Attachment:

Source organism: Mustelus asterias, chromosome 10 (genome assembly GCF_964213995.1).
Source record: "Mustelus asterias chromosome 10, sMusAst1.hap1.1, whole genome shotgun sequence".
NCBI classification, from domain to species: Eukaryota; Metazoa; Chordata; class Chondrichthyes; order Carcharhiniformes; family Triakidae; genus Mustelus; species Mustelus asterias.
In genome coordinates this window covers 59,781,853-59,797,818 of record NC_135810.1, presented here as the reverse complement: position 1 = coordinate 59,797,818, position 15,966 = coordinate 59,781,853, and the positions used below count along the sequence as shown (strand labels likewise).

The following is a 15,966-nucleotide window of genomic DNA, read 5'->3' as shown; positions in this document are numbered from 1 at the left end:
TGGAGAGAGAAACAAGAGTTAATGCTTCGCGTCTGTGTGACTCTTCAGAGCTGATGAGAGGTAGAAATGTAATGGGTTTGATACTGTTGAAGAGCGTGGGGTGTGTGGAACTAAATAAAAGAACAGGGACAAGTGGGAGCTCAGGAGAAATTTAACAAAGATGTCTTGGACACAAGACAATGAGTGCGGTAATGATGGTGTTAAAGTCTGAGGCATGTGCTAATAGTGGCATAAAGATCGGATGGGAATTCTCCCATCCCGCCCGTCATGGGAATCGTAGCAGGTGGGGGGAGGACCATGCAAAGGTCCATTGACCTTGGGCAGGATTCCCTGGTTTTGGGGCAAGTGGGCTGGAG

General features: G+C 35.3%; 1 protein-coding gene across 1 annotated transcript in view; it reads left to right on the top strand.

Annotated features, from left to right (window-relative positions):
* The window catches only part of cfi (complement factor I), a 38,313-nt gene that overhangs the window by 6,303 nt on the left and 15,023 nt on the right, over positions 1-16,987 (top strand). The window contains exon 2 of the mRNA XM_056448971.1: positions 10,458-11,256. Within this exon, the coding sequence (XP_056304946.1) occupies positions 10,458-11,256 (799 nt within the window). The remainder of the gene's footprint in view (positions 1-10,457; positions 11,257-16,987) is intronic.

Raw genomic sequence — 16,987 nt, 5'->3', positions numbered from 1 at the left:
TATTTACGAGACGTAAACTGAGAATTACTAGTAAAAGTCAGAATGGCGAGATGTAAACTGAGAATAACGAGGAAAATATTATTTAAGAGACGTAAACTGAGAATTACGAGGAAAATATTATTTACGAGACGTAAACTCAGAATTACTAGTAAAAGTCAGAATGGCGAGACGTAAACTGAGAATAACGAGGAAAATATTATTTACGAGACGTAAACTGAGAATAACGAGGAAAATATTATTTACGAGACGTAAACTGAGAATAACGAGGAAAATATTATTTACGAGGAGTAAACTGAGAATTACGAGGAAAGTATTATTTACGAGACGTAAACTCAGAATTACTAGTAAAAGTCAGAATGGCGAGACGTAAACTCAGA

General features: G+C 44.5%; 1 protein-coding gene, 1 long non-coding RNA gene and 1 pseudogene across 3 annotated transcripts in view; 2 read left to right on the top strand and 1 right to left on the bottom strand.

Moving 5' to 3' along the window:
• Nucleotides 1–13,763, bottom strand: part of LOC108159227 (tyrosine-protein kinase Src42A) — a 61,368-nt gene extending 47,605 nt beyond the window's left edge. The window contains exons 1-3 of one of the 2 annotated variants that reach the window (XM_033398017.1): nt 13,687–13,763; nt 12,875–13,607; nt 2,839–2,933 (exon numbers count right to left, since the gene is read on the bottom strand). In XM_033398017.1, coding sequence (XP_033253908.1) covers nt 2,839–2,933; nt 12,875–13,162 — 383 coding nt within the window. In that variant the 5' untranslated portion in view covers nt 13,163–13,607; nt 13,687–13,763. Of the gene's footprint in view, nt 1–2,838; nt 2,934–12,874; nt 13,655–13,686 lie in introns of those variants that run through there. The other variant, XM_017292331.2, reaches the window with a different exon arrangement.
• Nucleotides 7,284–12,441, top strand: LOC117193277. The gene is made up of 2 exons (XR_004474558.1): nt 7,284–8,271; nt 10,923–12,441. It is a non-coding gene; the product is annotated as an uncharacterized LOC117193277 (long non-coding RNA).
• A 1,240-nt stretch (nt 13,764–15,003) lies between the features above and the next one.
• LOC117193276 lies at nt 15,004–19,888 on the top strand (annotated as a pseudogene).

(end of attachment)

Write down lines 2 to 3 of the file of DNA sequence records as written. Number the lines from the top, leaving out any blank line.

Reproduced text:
Source record: "Mustelus asterias chromosome 10, sMusAst1.hap1.1, whole genome shotgun sequence".
NCBI classification, from domain to species: Eukaryota; Metazoa; Chordata; class Chondrichthyes; order Carcharhiniformes; family Triakidae; genus Mustelus; species Mustelus asterias.